Welcome to MCAD Central

Join our MCAD Central community forums, the largest resource for MCAD (Mechanical Computer-Aided Design) professionals, including files, forums, jobs, articles, calendar, and more.

Register Log in

Re-entering the field, please help

miked

New member
You can pick up the student version of Pro at www.journeyed.com for about 150.

I learned 3d using autocad then switched to Solidworks before Pro E about 4 years ago. I dont miss Solidworks at all. I have used SW over the last two years to build a few projects because some clients req'd it but I wouldnt do it by choice. You cant build nice surfaces in it and the assembly contraints bother me.

Its too easy to overconstrain your assys and it is too slow to save/ regenerate. Its like getting beat up with your own hands.

Mike
 

branch22

New member
Mike,

Thanks for reply. Should I get $229 version with the advanced tutorial, or $150 version is O.K. for time being?

Branch
 

nkpham

New member
I am currently using the student version of Pro E. I have the $150 version. After learning through the tutorials, I was only proficient with the very basics of the program. Through exploration of the functions and asking lots of questions on the messageboards, I am getting better. That tactic might work for you. If you have harsher deadlines to learn the program, I suggest you get the advanced tutorials because it teaches you how to use more of the complex features of Pro E.
 

branch22

New member
How realy valueable these tutorials are? If both packages contain the same software, why can't I just purchase a ProE book along with the $150 package?

The other question is rather fudamental - is ProE worth spenidng time, effort and money? Another words: am I going to position myself better on a job market by learning ProE?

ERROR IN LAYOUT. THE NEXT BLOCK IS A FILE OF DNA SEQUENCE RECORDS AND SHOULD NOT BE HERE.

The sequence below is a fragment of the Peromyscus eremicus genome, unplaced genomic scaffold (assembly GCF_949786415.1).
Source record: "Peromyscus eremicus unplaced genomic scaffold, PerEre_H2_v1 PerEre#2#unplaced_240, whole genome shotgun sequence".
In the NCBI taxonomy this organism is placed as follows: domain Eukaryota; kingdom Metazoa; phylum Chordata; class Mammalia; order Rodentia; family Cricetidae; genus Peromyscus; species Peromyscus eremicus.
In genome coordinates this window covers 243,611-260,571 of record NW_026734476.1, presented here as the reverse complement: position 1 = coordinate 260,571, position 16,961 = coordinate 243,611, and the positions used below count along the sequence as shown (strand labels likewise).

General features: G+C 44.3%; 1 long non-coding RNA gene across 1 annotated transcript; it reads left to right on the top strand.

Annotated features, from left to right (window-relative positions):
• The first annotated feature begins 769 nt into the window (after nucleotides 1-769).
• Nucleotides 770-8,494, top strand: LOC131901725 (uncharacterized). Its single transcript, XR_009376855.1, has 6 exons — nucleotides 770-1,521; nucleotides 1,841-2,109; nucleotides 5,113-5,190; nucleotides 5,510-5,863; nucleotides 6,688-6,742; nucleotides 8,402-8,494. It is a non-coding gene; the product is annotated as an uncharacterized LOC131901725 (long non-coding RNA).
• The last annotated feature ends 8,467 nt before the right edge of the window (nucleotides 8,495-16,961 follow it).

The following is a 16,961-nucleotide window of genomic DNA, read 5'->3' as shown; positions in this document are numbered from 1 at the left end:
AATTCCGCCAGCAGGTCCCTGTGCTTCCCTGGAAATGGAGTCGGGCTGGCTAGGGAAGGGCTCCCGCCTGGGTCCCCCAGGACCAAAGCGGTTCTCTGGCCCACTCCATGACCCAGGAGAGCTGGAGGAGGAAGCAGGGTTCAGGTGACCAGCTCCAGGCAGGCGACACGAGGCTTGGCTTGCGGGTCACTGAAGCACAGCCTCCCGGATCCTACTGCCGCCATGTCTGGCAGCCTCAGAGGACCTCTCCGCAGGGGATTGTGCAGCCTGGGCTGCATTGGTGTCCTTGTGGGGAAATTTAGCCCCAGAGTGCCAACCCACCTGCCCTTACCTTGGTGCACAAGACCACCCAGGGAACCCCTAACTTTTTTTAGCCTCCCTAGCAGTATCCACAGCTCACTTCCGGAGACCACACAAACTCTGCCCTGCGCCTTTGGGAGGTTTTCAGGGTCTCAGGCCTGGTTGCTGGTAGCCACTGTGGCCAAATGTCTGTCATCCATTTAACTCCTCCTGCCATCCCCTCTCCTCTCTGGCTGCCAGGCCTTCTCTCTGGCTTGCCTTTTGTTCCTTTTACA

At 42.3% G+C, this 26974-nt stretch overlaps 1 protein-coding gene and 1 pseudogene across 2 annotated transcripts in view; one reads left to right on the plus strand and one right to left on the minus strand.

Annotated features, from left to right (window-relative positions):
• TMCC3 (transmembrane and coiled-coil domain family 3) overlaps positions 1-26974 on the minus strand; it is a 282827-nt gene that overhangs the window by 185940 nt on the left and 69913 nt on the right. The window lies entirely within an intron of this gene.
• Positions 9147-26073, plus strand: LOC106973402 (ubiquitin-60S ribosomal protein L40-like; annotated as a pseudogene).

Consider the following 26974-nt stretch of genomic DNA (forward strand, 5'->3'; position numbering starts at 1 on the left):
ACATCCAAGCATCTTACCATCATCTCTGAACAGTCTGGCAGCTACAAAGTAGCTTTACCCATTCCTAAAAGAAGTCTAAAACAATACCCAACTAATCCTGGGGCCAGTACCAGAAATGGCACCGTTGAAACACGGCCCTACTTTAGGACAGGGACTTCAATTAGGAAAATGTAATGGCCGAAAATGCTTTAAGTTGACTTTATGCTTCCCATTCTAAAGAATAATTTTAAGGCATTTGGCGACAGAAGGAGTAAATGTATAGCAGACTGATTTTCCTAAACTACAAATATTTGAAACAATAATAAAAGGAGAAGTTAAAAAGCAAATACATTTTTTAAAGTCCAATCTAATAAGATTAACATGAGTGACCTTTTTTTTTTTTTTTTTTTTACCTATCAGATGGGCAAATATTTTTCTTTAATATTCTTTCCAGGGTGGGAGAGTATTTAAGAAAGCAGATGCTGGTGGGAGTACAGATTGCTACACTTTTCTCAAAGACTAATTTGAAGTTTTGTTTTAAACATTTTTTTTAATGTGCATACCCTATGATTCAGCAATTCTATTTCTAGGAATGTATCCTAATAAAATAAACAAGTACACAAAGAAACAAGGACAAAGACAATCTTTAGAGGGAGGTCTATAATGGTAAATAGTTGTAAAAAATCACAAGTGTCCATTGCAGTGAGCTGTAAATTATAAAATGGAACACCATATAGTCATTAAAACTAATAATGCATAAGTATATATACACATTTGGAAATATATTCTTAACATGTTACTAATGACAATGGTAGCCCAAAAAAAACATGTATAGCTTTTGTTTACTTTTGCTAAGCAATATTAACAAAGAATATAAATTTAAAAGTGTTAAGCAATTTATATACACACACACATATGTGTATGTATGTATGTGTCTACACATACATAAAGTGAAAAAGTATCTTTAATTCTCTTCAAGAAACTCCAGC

cnwidness

New member
I can't help with the first question, I am one of the people that went to school for year to learn the software. But the second question depends on what you feel is best for you. It has been my experience (and I will admit I don't have a ton) that when you look for a job with any kind of software, there is always more jobs available looking for another type of software, i.e. when you are looking for a Pro/E job, there are alot of SolidWork jobs and vice versa. I have been trained in both SolidWorks and Pro/E, so I have been through both searches. As for the type of software, I tend to agree with Mike, I prefer Pro/E.
 

nkpham

New member
as for the tutorials..... the $150 package should come with a free set of tutorials (at least mine did). these are just the basic tutorials to help you get started. i found them really helpful. knowing what i do now, it would have been really bad sitting in front of the computer trying to find my way through the pro e maze. as for whether this program is marketable, it seems to be since it is becoming the most popular 3d modeling tool. this is part of the reason that i am learning how to use it for my project.
 

jrchrist

New member
Branch,

I absolutely think it is wise to learn Pro/E. Knowing any kind of 3D modelling makes you more marketable, since the concepts are very similar from one CAD software to another. I was professionally trained in Pro/E, but switched jobs to a company that used Unigraphics. I did not have to have training, just some help from the old timers. I personally like Pro/E better than UG (although there are some great features in UG!) and our company is now switching from UG to Pro/E.



Bottom line: learn some form of mid-range (SolidWorks) to high-end (Pro/E) CAD software and you will have better marketability. Best of luck to you!



-James-
 
G

Guest

Guest
Just to let everyone know, if you take the Introduction to Pro/ENGINEER training class from PTC, you will receive a free copy of the student version of Pro/E 2001. I don't know if this applies to other Pro/E classes or not. The cost of the classes are pretty steep (~$1850 for a 5 day class) if it's coming out of your own pocket. But if you can get your employer to pay for it...
 

Sponsor

Top